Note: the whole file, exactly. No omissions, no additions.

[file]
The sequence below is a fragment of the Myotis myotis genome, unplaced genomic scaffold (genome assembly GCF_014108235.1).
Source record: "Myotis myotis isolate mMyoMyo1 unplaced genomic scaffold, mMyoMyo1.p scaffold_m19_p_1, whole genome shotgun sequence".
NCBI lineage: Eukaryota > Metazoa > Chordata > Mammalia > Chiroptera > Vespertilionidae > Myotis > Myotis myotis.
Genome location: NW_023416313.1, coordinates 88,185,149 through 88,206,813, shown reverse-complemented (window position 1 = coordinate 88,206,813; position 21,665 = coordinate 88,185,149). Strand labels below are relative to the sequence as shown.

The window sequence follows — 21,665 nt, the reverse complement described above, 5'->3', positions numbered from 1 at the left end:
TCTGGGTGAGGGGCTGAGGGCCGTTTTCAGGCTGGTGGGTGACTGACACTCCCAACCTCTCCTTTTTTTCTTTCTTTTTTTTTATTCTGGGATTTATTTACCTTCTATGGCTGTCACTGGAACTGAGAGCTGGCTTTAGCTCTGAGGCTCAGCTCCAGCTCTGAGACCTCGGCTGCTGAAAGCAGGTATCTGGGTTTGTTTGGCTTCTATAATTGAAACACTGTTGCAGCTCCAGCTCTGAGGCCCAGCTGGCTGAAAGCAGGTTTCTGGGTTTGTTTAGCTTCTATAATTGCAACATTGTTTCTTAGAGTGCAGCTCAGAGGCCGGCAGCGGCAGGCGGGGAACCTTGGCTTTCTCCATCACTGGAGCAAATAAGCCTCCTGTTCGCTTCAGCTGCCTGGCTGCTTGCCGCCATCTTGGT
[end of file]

The sequence below is a fragment of the Myotis myotis genome, unplaced genomic scaffold (genome assembly GCF_014108235.1).
Source record: "Myotis myotis isolate mMyoMyo1 unplaced genomic scaffold, mMyoMyo1.p scaffold_m19_p_1, whole genome shotgun sequence".
NCBI lineage: Eukaryota > Metazoa > Chordata > Mammalia > Chiroptera > Vespertilionidae > Myotis > Myotis myotis.
Genome location: NW_023416313.1, coordinates 88,185,149 through 88,206,813, shown reverse-complemented (window position 1 = coordinate 88,206,813; position 21,665 = coordinate 88,185,149). Strand labels below are relative to the sequence as shown.

The window sequence follows — 21,665 nt, the reverse complement described above, 5'->3', positions numbered from 1 at the left end:
TCTGGGTGAGGGGCTGAGGGCCGTTTTCAGGCTGGTGGGTGACTGACACTCCCAACCTCTCCTTTTTTTCTTTCTTTTTTTTTATTCTGGGATTTATTTACCTTCTATGGCTGTCACTGGAACTGAGAGCTGGCTTTAGCTCTGAGGCTCAGCTCCAGCTCTGAGACCTCGGCTGCTGAAAGCAGGTATCTGGGTTTGTTTGGCTTCTATAATTGAAACACTGTTGCAGCTCCAGCTCTGAGGCCCAGCTGGCTGAAAGCAGGTTTCTGGGTTTGTTTAGCTTCTATAATTGCAACATTGTTTCTTAGAGTGCAGCTCAGAGGCCGGCAGCGGCAGGCGGGGAACCTTGGCTTTCTCCATCACTGGAGCAAATAAGCCTCCTGTTCGCTTCAGCTGCCTGGCTGCTTGCCGCCATCTTGGT